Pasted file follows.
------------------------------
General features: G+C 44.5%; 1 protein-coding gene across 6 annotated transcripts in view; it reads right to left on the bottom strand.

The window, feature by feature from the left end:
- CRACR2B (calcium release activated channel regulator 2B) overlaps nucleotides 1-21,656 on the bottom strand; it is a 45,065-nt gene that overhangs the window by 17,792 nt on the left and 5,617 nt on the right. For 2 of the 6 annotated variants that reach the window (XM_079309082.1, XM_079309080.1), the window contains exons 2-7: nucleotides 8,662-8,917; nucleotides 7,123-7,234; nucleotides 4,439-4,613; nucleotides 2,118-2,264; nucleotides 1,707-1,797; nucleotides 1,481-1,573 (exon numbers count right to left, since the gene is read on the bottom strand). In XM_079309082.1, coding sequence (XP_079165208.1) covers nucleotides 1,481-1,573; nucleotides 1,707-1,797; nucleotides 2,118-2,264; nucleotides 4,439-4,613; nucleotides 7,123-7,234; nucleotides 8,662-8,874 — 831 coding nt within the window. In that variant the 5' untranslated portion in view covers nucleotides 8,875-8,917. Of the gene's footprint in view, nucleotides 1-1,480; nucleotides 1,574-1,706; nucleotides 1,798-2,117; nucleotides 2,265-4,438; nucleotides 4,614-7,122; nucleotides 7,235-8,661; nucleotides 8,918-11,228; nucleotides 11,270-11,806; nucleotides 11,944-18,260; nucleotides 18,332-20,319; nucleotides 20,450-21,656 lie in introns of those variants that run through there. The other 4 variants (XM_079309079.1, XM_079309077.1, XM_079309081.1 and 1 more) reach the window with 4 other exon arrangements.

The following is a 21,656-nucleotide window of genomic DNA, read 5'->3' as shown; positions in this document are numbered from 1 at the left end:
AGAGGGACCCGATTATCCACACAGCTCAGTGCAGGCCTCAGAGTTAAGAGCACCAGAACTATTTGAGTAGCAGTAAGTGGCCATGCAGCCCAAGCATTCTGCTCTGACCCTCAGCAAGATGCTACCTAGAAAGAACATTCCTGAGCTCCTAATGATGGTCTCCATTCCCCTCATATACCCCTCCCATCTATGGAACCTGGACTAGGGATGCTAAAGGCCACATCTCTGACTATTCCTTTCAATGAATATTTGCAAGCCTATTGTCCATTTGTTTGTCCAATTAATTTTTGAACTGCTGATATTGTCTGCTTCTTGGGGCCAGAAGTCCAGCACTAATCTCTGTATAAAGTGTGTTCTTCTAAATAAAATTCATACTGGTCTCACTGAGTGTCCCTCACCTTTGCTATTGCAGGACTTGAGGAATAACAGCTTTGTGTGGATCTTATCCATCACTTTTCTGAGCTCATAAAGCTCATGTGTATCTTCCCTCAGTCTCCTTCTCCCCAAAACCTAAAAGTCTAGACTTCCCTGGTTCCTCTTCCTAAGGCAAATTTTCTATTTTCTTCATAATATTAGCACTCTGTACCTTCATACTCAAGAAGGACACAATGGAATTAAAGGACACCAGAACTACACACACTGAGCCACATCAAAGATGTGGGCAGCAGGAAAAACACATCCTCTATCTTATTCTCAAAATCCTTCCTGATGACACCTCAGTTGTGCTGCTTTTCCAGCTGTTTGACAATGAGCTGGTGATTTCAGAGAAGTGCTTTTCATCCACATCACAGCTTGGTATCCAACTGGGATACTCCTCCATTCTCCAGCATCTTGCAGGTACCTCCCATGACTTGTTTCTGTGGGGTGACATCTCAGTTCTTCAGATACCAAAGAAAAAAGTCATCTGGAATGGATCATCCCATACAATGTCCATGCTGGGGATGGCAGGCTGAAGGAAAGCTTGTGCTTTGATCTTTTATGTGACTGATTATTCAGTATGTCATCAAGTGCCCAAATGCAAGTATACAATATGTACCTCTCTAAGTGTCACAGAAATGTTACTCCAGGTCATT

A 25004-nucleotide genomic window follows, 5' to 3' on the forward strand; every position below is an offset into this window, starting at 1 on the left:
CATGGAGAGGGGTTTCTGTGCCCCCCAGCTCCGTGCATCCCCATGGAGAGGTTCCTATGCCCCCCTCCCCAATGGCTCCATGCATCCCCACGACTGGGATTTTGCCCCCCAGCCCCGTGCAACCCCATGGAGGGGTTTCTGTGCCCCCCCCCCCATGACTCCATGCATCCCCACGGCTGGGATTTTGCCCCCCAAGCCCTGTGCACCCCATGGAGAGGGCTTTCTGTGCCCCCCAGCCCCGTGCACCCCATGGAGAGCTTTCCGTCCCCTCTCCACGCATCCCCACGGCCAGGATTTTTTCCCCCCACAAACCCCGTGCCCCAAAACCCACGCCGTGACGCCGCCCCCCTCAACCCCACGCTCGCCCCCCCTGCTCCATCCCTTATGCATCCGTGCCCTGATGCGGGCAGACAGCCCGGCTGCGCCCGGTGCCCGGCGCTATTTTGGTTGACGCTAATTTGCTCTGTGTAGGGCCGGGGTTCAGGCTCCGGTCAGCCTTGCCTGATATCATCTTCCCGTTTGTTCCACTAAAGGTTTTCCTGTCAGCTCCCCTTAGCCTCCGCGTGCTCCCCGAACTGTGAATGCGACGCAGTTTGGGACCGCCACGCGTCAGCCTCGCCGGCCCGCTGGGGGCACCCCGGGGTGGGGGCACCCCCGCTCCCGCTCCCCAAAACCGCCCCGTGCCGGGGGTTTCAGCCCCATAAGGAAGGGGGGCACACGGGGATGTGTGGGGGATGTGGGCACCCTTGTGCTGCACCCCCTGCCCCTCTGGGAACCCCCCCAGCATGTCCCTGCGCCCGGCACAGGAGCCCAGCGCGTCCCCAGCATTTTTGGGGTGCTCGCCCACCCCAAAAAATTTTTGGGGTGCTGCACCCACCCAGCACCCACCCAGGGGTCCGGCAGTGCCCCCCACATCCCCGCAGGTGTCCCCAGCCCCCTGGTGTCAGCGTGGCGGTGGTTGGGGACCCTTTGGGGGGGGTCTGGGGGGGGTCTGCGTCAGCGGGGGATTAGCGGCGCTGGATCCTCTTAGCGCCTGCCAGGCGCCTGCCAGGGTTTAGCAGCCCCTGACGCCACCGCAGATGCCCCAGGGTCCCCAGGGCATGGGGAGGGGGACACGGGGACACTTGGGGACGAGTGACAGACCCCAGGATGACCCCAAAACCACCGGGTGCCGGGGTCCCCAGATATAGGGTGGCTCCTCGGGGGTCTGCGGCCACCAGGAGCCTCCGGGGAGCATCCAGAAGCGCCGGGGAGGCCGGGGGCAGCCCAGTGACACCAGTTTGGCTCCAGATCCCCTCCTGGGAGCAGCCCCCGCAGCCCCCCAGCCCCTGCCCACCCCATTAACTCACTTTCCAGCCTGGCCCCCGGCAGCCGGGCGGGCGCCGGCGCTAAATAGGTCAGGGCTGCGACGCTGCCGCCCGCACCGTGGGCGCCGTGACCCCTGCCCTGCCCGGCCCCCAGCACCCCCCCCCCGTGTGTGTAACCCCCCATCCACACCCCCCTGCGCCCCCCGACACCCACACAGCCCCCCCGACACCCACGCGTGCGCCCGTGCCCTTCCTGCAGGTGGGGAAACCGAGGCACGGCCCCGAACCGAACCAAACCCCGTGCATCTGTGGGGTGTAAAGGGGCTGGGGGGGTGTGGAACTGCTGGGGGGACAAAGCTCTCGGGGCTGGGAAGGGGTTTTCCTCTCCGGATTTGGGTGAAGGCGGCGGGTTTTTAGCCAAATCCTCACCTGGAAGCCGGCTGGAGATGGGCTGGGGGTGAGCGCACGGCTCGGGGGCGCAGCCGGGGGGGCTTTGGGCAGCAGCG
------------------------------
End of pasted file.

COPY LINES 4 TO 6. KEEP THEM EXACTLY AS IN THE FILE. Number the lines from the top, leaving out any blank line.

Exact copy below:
The following is a 21,656-nucleotide window of genomic DNA, read 5'->3' as shown; positions in this document are numbered from 1 at the left end:
AGAGGGACCCGATTATCCACACAGCTCAGTGCAGGCCTCAGAGTTAAGAGCACCAGAACTATTTGAGTAGCAGTAAGTGGCCATGCAGCCCAAGCATTCTGCTCTGACCCTCAGCAAGATGCTACCTAGAAAGAACATTCCTGAGCTCCTAATGATGGTCTCCATTCCCCTCATATACCCCTCCCATCTATGGAACCTGGACTAGGGATGCTAAAGGCCACATCTCTGACTATTCCTTTCAATGAATATTTGCAAGCCTATTGTCCATTTGTTTGTCCAATTAATTTTTGAACTGCTGATATTGTCTGCTTCTTGGGGCCAGAAGTCCAGCACTAATCTCTGTATAAAGTGTGTTCTTCTAAATAAAATTCATACTGGTCTCACTGAGTGTCCCTCACCTTTGCTATTGCAGGACTTGAGGAATAACAGCTTTGTGTGGATCTTATCCATCACTTTTCTGAGCTCATAAAGCTCATGTGTATCTTCCCTCAGTCTCCTTCTCCCCAAAACCTAAAAGTCTAGACTTCCCTGGTTCCTCTTCCTAAGGCAAATTTTCTATTTTCTTCATAATATTAGCACTCTGTACCTTCATACTCAAGAAGGACACAATGGAATTAAAGGACACCAGAACTACACACACTGAGCCACATCAAAGATGTGGGCAGCAGGAAAAACACATCCTCTATCTTATTCTCAAAATCCTTCCTGATGACACCTCAGTTGTGCTGCTTTTCCAGCTGTTTGACAATGAGCTGGTGATTTCAGAGAAGTGCTTTTCATCCACATCACAGCTTGGTATCCAACTGGGATACTCCTCCATTCTCCAGCATCTTGCAGGTACCTCCCATGACTTGTTTCTGTGGGGTGACATCTCAGTTCTTCAGATACCAAAGAAAAAAGTCATCTGGAATGGATCATCCCATACAATGTCCATGCTGGGGATGGCAGGCTGAAGGAAAGCTTGTGCTTTGATCTTTTATGTGACTGATTATTCAGTATGTCATCAAGTGCCCAAATGCAAGTATACAATATGTACCTCTCTAAGTGTCACAGAAATGTTACTCCAGGTCATT

A 25004-nucleotide genomic window follows, 5' to 3' on the forward strand; every position below is an offset into this window, starting at 1 on the left: